1.2. KNOTTE D SURFACE DIAGRAMS 9

The diagram associated to a given knotting. Let us show how to con-

struct a diagram from a given embedded surface in 4-space.

Let F be a smoothly embedded surface in R4. We choose a unit vector v in

4-space and a 3-dimensional hyperplane P in R4 such that F and P are disjoint

and such that the projection 7r of F in the direction v onto P is a generic surface.

Let g : F - P denote this generic surface (g — K\F)- (Strictly speaking a knotted

surface is defined by a smooth embedding of a surface K : F -

R4,

but here we

just consider the image of / and write F for the image to simplify the notation

below.)

For each double point of g, we can compute the distance in R

4

from P to the

corresponding two points in F\ let us say that x\ and X2 are points in F that

project to the same point in P and that #2 is farther from P than x\ is. Then to

obtain the local broken surface diagram of F in a neighborhood of g{x\) = gfa),

we remove from g(F) the image of a small open neighborhood in F of #2-

For each triple point of #, we perform the analogous construction. Let ^1,^2,

and X3 denote three points in F with common image under the generic map g\

assume that x\ is the closest of the three points in question. The diagram in a

neighborhood of the triple point g{x\) — g(x,2) — #(#3) is obtained by removing

from g(F) the images of small neighborhoods of xz and £3.

For branch points, we can use the same convention. An open neighborhood in

one of the sheets involving a branch point is deleted. See Fig. 2 again.

A diagram associated to the given knotting is obtained by removing such small

open neighborhoods for each double point, triple point, and branch point in the

image of the generic map.

For double decker sets of knotted surface projections, we fix the following con-

vention. The double point curve which lies farther away from (resp. closer to) the

projected space is denoted by solid (resp. dotted) line. Thus the solid line is cut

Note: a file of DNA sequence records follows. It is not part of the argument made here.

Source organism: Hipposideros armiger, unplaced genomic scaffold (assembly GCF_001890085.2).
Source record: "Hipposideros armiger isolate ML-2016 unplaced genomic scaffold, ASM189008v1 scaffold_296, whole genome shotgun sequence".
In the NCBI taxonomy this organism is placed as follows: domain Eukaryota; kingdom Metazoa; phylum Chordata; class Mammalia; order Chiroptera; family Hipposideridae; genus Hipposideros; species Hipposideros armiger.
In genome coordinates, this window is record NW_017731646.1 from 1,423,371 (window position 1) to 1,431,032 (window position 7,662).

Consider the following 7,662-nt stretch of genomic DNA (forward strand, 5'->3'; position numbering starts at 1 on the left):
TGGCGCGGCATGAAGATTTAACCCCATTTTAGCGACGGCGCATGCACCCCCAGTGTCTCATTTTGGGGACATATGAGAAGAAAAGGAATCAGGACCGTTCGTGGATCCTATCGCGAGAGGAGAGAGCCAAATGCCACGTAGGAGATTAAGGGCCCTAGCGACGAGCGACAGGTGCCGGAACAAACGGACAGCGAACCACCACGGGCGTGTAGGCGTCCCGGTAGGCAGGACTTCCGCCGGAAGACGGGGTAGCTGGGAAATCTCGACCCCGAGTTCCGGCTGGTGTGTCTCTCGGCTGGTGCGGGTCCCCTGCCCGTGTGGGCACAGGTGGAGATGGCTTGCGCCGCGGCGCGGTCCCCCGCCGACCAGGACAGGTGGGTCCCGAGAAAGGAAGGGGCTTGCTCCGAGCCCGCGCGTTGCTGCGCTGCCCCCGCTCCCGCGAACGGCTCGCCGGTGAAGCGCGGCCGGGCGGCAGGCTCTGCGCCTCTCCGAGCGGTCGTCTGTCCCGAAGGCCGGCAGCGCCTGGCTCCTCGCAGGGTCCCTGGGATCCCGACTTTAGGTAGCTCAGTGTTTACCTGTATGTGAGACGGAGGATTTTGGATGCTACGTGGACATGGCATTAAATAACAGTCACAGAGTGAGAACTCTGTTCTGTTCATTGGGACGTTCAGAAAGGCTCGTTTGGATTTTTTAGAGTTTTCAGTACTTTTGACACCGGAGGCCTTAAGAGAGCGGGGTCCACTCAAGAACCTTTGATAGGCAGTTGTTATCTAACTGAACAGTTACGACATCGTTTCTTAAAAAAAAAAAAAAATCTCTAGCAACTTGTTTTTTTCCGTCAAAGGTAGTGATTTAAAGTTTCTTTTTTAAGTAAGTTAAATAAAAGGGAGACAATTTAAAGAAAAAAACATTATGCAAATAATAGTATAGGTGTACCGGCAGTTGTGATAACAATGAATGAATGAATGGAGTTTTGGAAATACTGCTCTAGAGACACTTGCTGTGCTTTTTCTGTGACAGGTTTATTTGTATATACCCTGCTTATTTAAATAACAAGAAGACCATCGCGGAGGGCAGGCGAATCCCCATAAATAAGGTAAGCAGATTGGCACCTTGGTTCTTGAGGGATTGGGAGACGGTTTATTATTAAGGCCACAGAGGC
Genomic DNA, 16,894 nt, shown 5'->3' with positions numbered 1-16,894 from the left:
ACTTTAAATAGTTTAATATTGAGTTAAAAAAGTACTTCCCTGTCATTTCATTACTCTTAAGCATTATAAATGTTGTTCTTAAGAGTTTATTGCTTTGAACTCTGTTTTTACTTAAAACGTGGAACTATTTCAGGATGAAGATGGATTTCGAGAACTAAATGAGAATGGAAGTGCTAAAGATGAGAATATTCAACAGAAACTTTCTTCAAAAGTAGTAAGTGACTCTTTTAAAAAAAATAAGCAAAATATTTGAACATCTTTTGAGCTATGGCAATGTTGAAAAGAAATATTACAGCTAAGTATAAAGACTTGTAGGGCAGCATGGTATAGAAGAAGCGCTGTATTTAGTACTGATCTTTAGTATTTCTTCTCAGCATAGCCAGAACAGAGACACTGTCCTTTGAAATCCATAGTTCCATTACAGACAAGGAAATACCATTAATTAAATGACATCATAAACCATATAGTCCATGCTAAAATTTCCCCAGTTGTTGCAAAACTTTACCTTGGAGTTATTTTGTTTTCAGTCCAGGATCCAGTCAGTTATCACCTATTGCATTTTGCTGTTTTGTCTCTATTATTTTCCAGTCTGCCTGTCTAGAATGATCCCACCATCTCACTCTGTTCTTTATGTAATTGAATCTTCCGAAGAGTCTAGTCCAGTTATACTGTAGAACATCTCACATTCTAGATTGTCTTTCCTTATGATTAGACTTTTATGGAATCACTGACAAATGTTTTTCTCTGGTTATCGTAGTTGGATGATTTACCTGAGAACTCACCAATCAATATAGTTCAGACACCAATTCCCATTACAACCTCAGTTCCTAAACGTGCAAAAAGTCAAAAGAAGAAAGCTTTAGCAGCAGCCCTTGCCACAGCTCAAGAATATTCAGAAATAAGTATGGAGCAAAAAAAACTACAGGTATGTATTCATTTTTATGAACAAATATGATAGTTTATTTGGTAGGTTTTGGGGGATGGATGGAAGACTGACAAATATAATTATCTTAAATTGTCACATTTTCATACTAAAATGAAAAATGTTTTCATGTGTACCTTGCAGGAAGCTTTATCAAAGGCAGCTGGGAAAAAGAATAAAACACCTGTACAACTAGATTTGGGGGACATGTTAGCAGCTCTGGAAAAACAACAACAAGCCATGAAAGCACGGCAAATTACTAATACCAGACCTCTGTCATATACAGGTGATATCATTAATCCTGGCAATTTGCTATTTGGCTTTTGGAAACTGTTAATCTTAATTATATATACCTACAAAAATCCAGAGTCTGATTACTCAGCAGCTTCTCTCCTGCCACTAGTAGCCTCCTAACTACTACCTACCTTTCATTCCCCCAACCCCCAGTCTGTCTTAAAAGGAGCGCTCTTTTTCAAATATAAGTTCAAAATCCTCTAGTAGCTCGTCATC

(by removing its neighborhood) in broken surface diagrams. With this convention,

at a triple point, three sheets have the following decker curves. On the top (resp.

middle, bottom) sheet, there is a crossing between dotted and dotted arcs (resp.

solid and dotted arcs, solid and solid arcs). A solid and dotted arcs share an end

point at a branch point. See Fig. 2. (Figure 1 of Chapter 4, and Fig. 3 of Chapter

5 also illuminate these conventions). We will discuss how to draw decker sets in

Section 1.6.

Constructing embedded surfaces from diagrams. Let us consider a neigh-

borhood of a singular point of a generic surface, and consider a local broken surface

diagram in the same neighborhood. We will construct a local embedding of a surface

in 4-space from the broken surface diagram.

Let g : F -» R 3 be a generic surface and a be a singular point in g(F). If a

is a double point, the procedure is analogous to the classical case. We consider the

broken surface to lie in the boundary of a 4-ball, and we repair the broken surface,

by attaching the Cartesian product of a semi-circle and an interval to the surface.

The semi-circle factor will dip below the boundary of the 4-ball in which the broken

surface sits.

For specificity, we give the reparation in particular coordinates. Suppose N(a)

= {(#, y, z, w) : w = 0, &

x2

+

y2

+

z2

4}. We assume that the broken surface in

N(y) can be identified with the sets T = {(x,y,z,w) : z = 0,w = 0, & x2 +y2 4}

and B = {(a;,y, z, w) : y = 0, w = 0,x2 + z2 4, & \z\ 1}.